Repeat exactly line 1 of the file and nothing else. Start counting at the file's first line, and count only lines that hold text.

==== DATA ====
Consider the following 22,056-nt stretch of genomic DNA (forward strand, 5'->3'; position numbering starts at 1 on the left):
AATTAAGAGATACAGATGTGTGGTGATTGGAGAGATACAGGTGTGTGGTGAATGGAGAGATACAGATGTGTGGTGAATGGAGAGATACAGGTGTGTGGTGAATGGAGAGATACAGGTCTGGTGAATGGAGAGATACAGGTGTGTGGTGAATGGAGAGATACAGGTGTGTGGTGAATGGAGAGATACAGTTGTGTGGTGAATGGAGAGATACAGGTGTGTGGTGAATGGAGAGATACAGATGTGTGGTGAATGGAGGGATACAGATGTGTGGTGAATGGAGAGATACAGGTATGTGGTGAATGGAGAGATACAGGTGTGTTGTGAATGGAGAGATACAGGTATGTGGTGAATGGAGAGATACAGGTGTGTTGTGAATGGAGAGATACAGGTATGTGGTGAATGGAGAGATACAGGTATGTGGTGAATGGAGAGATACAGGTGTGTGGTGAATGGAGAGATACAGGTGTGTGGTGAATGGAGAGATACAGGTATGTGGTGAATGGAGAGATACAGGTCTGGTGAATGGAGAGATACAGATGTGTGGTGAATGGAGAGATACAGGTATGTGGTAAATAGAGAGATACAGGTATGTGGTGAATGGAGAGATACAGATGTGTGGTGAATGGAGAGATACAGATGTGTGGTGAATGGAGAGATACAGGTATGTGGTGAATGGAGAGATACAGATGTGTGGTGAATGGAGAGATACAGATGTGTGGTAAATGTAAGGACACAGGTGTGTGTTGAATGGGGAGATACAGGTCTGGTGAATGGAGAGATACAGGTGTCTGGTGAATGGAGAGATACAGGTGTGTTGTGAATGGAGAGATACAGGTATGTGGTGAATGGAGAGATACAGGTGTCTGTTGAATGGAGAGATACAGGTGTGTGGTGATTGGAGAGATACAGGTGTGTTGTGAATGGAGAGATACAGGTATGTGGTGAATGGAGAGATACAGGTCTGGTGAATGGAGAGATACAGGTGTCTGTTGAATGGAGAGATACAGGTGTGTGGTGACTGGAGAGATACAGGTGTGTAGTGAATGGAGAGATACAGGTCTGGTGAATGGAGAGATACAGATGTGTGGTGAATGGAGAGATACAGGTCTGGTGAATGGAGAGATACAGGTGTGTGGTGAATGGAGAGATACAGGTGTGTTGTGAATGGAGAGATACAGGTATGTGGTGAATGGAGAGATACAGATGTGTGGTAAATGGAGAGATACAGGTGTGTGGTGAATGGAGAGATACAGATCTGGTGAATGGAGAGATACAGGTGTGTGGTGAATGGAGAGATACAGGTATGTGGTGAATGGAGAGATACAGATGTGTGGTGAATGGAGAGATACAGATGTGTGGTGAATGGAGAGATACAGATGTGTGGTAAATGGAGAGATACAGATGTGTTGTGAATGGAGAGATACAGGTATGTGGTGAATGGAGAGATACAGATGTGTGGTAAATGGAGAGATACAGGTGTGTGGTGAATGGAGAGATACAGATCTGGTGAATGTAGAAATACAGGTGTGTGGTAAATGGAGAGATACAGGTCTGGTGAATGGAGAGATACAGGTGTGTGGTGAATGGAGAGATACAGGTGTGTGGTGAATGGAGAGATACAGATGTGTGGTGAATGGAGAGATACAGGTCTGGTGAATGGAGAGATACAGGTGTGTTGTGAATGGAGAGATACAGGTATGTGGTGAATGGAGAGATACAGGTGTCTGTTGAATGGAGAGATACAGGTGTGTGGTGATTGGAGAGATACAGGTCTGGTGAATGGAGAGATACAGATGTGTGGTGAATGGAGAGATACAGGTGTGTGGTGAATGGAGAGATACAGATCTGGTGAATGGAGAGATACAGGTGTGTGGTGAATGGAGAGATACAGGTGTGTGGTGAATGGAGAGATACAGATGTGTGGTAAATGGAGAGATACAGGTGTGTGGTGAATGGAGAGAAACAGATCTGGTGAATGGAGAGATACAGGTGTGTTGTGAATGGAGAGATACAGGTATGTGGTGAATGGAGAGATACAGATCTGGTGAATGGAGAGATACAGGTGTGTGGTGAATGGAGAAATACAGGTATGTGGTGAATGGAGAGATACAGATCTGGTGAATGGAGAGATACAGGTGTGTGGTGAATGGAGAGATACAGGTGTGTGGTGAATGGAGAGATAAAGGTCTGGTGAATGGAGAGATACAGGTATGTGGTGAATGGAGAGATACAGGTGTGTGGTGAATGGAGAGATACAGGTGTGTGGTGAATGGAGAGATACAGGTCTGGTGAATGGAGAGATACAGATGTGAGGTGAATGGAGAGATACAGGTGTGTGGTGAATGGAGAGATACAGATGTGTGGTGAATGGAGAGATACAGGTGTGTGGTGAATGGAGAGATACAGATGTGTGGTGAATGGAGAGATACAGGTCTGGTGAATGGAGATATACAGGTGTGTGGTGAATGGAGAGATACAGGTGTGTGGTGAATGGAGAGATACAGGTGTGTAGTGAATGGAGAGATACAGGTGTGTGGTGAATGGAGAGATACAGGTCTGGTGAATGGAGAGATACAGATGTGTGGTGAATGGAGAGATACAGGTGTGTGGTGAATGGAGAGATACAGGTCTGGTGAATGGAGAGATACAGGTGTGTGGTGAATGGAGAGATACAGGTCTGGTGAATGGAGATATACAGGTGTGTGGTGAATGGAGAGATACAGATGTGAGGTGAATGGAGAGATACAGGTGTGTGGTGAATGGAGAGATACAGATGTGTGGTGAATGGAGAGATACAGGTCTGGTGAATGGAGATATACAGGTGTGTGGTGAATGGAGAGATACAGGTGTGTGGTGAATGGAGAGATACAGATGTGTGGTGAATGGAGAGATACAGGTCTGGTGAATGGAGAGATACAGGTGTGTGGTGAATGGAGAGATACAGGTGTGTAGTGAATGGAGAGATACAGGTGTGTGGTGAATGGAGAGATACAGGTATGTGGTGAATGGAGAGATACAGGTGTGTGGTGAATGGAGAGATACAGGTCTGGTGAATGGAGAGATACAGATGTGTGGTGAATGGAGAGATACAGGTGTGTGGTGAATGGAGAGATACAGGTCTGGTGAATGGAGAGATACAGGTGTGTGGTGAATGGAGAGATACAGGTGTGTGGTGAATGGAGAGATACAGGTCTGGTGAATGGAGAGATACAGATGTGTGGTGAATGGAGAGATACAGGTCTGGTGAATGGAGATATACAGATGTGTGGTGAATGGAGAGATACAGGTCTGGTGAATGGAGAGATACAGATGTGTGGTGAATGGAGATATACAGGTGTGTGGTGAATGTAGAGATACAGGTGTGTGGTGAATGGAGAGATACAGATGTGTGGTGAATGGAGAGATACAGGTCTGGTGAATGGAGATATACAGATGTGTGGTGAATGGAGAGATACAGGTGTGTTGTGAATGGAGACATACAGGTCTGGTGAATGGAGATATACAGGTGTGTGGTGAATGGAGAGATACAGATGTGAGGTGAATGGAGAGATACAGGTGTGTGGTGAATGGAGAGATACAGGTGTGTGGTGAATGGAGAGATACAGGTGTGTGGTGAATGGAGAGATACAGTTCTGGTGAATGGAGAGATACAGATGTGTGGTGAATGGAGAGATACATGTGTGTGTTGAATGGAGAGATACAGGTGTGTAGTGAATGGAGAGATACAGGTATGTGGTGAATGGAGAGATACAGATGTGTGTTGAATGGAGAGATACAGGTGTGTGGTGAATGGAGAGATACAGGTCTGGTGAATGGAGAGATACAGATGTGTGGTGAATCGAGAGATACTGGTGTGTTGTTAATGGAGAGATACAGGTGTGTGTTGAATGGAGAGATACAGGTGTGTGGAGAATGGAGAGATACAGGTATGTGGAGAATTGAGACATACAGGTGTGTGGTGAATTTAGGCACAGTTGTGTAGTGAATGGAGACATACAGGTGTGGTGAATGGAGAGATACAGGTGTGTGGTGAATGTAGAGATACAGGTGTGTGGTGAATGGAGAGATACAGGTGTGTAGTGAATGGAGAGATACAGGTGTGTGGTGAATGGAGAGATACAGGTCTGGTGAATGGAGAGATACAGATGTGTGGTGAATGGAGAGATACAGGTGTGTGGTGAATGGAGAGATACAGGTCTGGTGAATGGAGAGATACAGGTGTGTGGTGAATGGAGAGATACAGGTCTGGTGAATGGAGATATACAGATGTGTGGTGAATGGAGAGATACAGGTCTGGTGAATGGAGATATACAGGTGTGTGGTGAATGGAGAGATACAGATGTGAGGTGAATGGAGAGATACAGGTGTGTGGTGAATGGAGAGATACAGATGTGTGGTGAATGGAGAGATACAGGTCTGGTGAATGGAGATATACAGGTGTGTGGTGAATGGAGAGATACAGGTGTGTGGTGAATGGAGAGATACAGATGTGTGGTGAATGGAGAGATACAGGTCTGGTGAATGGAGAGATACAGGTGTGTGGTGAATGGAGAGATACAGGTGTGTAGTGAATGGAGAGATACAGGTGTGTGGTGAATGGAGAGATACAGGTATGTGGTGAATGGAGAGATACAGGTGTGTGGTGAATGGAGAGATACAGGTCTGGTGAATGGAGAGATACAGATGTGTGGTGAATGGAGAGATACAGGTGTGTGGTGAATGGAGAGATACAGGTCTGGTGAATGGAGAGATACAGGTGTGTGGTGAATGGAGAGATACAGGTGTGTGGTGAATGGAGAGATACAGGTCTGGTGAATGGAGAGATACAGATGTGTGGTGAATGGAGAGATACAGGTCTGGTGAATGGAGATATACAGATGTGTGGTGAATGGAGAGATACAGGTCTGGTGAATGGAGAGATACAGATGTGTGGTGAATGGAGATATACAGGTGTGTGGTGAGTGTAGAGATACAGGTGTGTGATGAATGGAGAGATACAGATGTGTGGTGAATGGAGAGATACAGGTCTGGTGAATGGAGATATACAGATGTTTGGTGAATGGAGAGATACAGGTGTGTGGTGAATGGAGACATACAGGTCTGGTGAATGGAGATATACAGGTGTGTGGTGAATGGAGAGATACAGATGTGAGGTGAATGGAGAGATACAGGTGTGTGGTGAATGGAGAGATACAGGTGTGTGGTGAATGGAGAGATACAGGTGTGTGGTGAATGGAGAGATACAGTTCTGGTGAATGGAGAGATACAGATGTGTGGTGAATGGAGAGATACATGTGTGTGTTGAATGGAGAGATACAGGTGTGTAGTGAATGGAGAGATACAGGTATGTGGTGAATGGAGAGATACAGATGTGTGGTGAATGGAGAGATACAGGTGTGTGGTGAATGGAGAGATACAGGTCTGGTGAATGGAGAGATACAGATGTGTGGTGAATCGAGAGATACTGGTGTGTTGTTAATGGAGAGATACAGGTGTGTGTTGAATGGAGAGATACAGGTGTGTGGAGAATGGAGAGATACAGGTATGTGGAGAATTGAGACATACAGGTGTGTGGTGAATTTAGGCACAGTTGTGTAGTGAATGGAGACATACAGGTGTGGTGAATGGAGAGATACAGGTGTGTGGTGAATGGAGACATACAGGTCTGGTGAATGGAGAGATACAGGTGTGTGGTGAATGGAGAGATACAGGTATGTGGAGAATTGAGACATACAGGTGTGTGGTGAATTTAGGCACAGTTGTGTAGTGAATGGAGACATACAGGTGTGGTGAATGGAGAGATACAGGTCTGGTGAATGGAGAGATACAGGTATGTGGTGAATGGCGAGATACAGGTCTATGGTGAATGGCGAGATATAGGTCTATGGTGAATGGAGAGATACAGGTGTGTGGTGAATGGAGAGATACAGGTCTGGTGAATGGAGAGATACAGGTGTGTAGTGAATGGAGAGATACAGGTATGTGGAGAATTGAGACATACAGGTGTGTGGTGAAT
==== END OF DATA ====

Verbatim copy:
Consider the following 22,056-nt stretch of genomic DNA (forward strand, 5'->3'; position numbering starts at 1 on the left):